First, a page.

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Thursday, January 17, 2019

Review: Pledge

Director: Daniel Robbins
Screenplay: Zack Weiner
Year: 2019

What is a person capable to do to be part of the popular group of students at a university? According to “Pledge”, to ignore any sign of danger and risk your own life to achieve it. In “Pledge” a group of young guys reach the university and are decided to join any fraternity that will have them so that they can be around the cool kids. In this effort, they are not lucky, as they are kicked out of every fraternity they visit until they get invited to a party and to join a social club. Once they decide to join the club, they realize that the initiation process is much more intense than what they expected.

Since the very beginning, this movie has several negative details that are detrimental to its enjoyment. Something that I consider spoils a lot from the movie is the initial scene. In this scene, a young man is trying to flee from an agriculture field without much fortune, as another person catches up and kills him. A few minutes into the movie, our trio of protagonists pass through this same field while they are looking for the local of the social club that they were invited to, which quickly alerts that their stay there will not be pleasant. I consider this scene to be unnecessary and that the movie will have benefited from the uncertainty that it would have caused in the viewer if it were omitted. In the rest of the movie, there is enough effort to show us the horrible events that take place here and it is clear early on that the protagonists will not have a good time here.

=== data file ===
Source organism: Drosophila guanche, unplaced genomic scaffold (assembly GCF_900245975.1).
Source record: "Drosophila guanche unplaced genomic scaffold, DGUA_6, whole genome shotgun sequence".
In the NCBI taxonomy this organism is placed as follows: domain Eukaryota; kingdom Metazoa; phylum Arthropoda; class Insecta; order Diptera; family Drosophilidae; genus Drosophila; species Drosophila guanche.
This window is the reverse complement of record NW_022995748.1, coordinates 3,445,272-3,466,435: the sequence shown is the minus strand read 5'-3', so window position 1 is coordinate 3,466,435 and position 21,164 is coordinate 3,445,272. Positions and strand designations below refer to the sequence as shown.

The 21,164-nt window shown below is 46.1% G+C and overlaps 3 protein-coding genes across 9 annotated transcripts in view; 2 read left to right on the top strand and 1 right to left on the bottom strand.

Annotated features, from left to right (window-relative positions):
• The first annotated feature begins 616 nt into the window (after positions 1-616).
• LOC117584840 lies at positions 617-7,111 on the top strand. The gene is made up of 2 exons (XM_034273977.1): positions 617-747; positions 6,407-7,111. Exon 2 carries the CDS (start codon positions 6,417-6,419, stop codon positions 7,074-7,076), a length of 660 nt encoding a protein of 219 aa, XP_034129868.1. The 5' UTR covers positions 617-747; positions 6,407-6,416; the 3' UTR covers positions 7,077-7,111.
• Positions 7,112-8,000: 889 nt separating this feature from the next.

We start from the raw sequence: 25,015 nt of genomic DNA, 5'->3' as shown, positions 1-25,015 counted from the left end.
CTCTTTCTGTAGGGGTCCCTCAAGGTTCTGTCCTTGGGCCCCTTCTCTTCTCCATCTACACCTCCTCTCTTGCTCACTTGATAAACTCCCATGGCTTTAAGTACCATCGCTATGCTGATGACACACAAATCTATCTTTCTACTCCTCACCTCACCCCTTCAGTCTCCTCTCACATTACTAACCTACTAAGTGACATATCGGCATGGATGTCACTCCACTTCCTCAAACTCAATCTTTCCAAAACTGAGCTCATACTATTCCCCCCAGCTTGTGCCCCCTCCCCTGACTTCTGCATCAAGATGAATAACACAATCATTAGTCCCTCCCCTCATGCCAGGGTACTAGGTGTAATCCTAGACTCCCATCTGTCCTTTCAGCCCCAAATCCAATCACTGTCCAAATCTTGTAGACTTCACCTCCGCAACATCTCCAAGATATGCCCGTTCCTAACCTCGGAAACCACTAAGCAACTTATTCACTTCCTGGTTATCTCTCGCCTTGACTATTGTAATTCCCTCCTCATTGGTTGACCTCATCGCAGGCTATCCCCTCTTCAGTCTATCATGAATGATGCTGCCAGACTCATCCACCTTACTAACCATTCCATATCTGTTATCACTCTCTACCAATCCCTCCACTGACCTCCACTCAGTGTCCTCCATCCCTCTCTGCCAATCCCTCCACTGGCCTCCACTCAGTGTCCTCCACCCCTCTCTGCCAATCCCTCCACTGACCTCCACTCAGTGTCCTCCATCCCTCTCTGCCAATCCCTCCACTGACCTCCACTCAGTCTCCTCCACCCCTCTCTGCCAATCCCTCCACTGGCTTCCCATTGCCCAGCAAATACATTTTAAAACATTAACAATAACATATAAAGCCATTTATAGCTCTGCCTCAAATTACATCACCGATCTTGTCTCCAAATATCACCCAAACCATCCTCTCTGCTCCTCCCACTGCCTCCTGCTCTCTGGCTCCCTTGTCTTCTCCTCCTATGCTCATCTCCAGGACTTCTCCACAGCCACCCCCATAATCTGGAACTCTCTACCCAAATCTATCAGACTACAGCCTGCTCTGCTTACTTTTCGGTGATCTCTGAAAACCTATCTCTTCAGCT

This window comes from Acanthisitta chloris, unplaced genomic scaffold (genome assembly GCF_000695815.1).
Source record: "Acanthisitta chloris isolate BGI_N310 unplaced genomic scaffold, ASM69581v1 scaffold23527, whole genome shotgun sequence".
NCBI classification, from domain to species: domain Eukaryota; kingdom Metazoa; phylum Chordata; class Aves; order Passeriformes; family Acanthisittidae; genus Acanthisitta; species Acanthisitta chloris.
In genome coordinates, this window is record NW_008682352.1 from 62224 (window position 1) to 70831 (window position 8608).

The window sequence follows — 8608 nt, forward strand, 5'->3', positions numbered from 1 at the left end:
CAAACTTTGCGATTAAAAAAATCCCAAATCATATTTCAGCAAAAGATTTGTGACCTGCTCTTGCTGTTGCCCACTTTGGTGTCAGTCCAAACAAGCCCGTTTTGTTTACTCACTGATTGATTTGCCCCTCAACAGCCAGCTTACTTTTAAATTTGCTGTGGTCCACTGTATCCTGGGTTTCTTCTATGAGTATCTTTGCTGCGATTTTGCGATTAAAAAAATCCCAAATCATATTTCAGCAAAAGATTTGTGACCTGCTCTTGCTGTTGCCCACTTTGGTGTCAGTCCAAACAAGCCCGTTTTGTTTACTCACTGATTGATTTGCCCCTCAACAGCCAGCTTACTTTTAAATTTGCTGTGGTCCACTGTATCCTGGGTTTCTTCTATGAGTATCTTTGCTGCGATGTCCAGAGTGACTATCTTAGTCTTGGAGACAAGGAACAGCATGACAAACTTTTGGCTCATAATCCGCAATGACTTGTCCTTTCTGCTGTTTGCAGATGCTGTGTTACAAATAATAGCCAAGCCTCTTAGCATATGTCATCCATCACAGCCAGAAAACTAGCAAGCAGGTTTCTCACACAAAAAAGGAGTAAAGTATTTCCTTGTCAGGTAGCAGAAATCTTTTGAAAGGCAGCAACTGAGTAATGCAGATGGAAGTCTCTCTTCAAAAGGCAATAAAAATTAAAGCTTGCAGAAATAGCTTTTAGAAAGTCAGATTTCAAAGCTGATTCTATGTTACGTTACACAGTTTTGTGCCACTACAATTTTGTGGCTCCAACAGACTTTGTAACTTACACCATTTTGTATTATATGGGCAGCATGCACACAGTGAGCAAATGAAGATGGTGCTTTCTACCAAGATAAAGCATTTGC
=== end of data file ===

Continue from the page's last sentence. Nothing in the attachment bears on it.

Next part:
The character development was awful. The villains are not intimidating at all and in too many occasions I felt they were outnumbered, like if they had no idea what they were doing. I kept expecting in a good part of the movie for the protagonists to take action and defend themselves, but this does not happen until it is very advanced, not even in a situation when they had a five on one advantage, which prevents the viewer to have any sense of danger. On top of that the three main characters, interpreted by Zachery Byrd (“Blindspot”), Phillip Andre Botello (“Funny People”) and Zack Weiner (“Uncaged”) respectively, are a combination of losers clichés that we have seen in so many movies that it is hard to sympathize with them. In particular, David is hard to stand every time he appears on the screen. Acting is decent at best, except for Byrd, which stands out from the rest of the cast with an excellent work on his interpretation of Justin, that ends up being the most believable character. None of this helps the viewer to relate with the protagonists and manages to disinterest us from their agonic stay in this place.

The most interesting part of this movie comes in the final minutes. Here the plot takes an unexpected twist that leads to the most violent scenes and an ending that screamed for a better plot development to really enjoy it. “Pledge” ends up being an enjoyable movie at most, with graphic scenes that approach the torture subgenre, which is only shily explored. Its main problem is the lack of confidence that leads its production to stay in a comfort zone that has been established by many other movies of this type and does not propose anything new, to the exception of a magnificent rat soup recipe.

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